Who’s ear are you pulling? No doubt Joseph thinks very little of his betrothed when he finds out that she is pregnant. Surely, she is not the young woman he thought he was marrying. This predicament would surely ruin his reputation. Some might say this family needed therapy! To be sure this story helps us to understand that all things are not as they appear. God has a bigger picture if we are only willing to wait and watch. We are invited to invest in a future where God is with us. But we just can’t see the big picture just yet. This story is inconceivable, yet it is truth!

James says it best in his letter. Heed these words: Not many of you should become teachers, my fellow believers, because you know that we who teach will be judged more strictly. We all stumble in many ways. Anyone who is never at fault in what they say is perfect, able to keep their whole body in check. When we put bits into the mouths of horses to make them obey us, we can turn the whole animal. Or take ships as an example. Although they are so large and are driven by strong winds, they are steered by a very small rudder wherever the pilot wants to go.  Likewise, the tongue is a small part of the body, but it makes great boasts. Consider what a great forest is set on fire by a small spark. The tongue also is a fire, a world of evil among the parts of the body. It corrupts the whole body, sets the whole course of one’s life on fire, and is itself set on fire by hell. All kinds of animals, birds, reptiles and sea creatures are being tamed and have been tamed by mankind, but no human being can tame the tongue. It is a restless evil, full of deadly poison. With the tongue we praise our Lord and Father, and with it we curse human beings, who have been made in God’s likeness. Out of the same mouth come praise and cursing. My brothers and sisters, this should not be. Can both fresh water and salt water flow from the same spring? – James 3.1-11

When we came in here today, we came in with a family tree full of stories that could bring more drama than the law allows. Some of us came in with our bags packed and ready to leave – not even sure where we’re going. Looking for love in all the wrong places, and seeking companionship with the wrong person. Sometimes we can’t see beyond our own hurts and emotional pain. Some of you might remember comedian Bob Newhart. In one of his skits he uses two words to offer therapy to a woman living in fear. Two simple words… “Stop it!” Fear lies to us.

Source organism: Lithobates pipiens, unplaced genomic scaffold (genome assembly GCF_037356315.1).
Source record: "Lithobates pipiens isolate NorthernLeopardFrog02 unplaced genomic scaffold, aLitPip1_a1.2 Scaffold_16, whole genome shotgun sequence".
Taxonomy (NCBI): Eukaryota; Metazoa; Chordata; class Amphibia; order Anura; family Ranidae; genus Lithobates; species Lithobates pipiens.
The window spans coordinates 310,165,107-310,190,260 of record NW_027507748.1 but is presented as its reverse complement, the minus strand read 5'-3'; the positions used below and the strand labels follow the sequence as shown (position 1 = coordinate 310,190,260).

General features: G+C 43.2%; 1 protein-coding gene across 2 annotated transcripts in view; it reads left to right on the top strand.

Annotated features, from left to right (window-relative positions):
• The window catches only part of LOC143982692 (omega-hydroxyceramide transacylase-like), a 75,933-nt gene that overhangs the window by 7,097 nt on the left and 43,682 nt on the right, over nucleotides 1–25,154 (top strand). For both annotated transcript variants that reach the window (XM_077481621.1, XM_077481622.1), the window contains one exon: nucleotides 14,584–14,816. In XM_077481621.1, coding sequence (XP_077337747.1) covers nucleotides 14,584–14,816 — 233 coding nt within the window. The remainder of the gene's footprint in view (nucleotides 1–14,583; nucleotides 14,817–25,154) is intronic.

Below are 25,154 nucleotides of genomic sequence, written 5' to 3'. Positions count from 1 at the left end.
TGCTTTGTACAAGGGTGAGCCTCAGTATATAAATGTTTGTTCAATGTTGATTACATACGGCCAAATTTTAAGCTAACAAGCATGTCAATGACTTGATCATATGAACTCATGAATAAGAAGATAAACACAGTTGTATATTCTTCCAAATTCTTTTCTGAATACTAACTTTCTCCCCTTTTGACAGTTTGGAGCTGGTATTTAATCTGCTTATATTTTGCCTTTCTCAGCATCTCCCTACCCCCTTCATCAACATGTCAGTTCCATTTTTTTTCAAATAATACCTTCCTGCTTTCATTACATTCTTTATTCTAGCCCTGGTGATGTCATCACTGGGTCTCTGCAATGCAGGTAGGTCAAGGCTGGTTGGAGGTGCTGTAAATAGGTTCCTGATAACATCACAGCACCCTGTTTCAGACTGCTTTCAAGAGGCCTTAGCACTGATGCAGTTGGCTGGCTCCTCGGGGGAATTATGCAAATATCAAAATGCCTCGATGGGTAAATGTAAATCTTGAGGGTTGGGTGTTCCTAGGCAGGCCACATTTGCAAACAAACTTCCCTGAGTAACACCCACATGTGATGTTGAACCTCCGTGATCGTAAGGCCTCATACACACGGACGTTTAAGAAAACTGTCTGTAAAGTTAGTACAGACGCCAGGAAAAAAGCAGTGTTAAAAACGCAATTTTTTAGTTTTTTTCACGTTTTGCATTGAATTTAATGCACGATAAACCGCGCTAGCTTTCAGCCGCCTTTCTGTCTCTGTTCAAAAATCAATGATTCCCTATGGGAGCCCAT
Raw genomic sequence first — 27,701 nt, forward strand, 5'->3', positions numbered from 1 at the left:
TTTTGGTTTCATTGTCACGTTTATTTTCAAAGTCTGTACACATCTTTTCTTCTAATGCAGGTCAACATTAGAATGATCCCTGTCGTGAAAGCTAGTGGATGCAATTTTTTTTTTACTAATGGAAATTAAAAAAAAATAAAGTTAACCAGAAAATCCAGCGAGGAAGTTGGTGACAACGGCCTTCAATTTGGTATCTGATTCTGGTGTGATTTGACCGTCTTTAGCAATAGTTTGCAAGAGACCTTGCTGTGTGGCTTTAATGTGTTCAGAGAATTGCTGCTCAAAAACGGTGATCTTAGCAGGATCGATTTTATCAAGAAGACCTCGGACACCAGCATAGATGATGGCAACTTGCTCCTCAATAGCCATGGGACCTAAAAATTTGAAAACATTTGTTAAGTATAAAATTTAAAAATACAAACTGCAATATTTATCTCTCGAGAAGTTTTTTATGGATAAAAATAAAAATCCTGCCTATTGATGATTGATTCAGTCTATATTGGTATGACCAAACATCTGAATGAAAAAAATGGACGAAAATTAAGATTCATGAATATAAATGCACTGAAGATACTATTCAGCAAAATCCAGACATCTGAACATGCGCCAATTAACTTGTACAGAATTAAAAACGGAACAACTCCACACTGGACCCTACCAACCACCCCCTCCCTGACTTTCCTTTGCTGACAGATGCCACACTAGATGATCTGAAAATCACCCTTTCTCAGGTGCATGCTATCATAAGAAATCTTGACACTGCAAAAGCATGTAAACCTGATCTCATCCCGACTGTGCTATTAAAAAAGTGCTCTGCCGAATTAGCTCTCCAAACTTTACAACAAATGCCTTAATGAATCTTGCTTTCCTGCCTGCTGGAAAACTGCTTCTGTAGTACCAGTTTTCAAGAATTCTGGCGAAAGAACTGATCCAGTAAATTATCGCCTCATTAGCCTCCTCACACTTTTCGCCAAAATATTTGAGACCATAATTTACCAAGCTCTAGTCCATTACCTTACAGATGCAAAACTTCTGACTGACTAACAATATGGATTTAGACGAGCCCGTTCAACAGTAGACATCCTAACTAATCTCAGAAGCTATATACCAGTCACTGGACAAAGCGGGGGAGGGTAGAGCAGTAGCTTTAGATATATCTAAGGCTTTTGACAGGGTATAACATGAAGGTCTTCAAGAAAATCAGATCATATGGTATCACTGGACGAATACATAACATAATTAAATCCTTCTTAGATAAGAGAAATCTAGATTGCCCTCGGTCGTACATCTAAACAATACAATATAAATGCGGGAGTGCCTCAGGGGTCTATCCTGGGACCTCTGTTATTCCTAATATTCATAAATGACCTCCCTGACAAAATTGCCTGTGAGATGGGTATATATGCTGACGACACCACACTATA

Who’s got your ear? We came in here with a tongue ready to tell stories some good and some not so good – some true and some make-believe. But when we leave here today, we all have the opportunity to leave here with a clear slate. Ready to lay aside stories that were baked half-truths, stories that were cooked up in our own opinions, preferences, and assumptions of how things ought to be. If we learn nothing more during this holy season of preparation, know this: God sees the big picture better than humans do. Our best bet is to surrender to what God has in plan for us rather than manipulating and controlling the future.

The greatest fruit comes from the humility of surrendering to the plans of God. Paul tells it best in Philippians, “Finally, brothers and sisters, whatever is true, whatever is noble, whatever is right, whatever is pure, whatever is lovely, whatever is admirable–if anything is excellent or praiseworthy–think about such things” (Phil. 4.8).

 As we think back over our story, the important detail that we need to remember is that sometimes stories are bigger than life. We can easily get caught up in the details. To be sure we understand that our storytelling is always subject to our own perspective and selective hearing. Even our best efforts can leave us telling stories that are misinformed, misguided, and just wrong. So what can we do about it? We created tools to help us tell our stories with integrity.

Read” and listen to the word of God. You can get apps for your phone YouVersion and Bible Gateway. These apps can read the word to you! “Repeat” the good story of Jesus. You can start something new this Christmas by telling the story about Jesus to children, grandchildren, sisters/brothers, neighbors, and colleagues. “Review” what you say closely. I share with you a great post on Facebook this week from one of our own folks, “A person who feels appreciated will always do more than is expected!” Families are the place that we should feel the most appreciated! “Renew” your attitude. Our attitude is ours to guide and direct. Choose how you plan to spend your time storytelling. Let’s spend our conversations sharing the goodness of God and neighbor. And, I leave you with these words! “Rejoice! Again, I say Rejoice!”